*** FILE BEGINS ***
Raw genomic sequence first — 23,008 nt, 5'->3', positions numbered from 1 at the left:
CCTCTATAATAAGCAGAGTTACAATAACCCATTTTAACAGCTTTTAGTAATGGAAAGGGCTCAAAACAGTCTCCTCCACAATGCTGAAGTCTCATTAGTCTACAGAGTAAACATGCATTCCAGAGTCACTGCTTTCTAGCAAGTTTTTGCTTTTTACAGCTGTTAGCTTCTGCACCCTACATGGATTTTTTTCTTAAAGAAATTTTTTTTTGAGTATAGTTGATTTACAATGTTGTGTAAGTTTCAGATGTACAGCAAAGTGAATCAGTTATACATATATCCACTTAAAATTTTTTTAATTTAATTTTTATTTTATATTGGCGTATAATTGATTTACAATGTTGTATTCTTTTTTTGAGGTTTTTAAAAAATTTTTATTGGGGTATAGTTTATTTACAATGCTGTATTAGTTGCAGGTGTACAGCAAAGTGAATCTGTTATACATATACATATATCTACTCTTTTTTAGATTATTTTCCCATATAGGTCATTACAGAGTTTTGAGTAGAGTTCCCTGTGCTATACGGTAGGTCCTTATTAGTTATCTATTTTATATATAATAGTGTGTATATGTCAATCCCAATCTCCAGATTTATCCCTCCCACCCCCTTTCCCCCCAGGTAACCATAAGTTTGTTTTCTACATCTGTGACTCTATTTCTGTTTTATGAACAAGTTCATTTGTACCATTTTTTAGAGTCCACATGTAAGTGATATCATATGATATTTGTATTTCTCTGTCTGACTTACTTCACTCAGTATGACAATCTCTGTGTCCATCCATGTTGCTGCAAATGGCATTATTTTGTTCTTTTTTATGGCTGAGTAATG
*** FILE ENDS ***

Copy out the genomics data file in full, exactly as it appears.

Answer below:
Raw genomic sequence first — 23,008 nt, 5'->3', positions numbered from 1 at the left:
CCTCTATAATAAGCAGAGTTACAATAACCCATTTTAACAGCTTTTAGTAATGGAAAGGGCTCAAAACAGTCTCCTCCACAATGCTGAAGTCTCATTAGTCTACAGAGTAAACATGCATTCCAGAGTCACTGCTTTCTAGCAAGTTTTTGCTTTTTACAGCTGTTAGCTTCTGCACCCTACATGGATTTTTTTCTTAAAGAAATTTTTTTTTGAGTATAGTTGATTTACAATGTTGTGTAAGTTTCAGATGTACAGCAAAGTGAATCAGTTATACATATATCCACTTAAAATTTTTTTAATTTAATTTTTATTTTATATTGGCGTATAATTGATTTACAATGTTGTATTCTTTTTTTGAGGTTTTTAAAAAATTTTTATTGGGGTATAGTTTATTTACAATGCTGTATTAGTTGCAGGTGTACAGCAAAGTGAATCTGTTATACATATACATATATCTACTCTTTTTTAGATTATTTTCCCATATAGGTCATTACAGAGTTTTGAGTAGAGTTCCCTGTGCTATACGGTAGGTCCTTATTAGTTATCTATTTTATATATAATAGTGTGTATATGTCAATCCCAATCTCCAGATTTATCCCTCCCACCCCCTTTCCCCCCAGGTAACCATAAGTTTGTTTTCTACATCTGTGACTCTATTTCTGTTTTATGAACAAGTTCATTTGTACCATTTTTTAGAGTCCACATGTAAGTGATATCATATGATATTTGTATTTCTCTGTCTGACTTACTTCACTCAGTATGACAATCTCTGTGTCCATCCATGTTGCTGCAAATGGCATTATTTTGTTCTTTTTTATGGCTGAGTAATG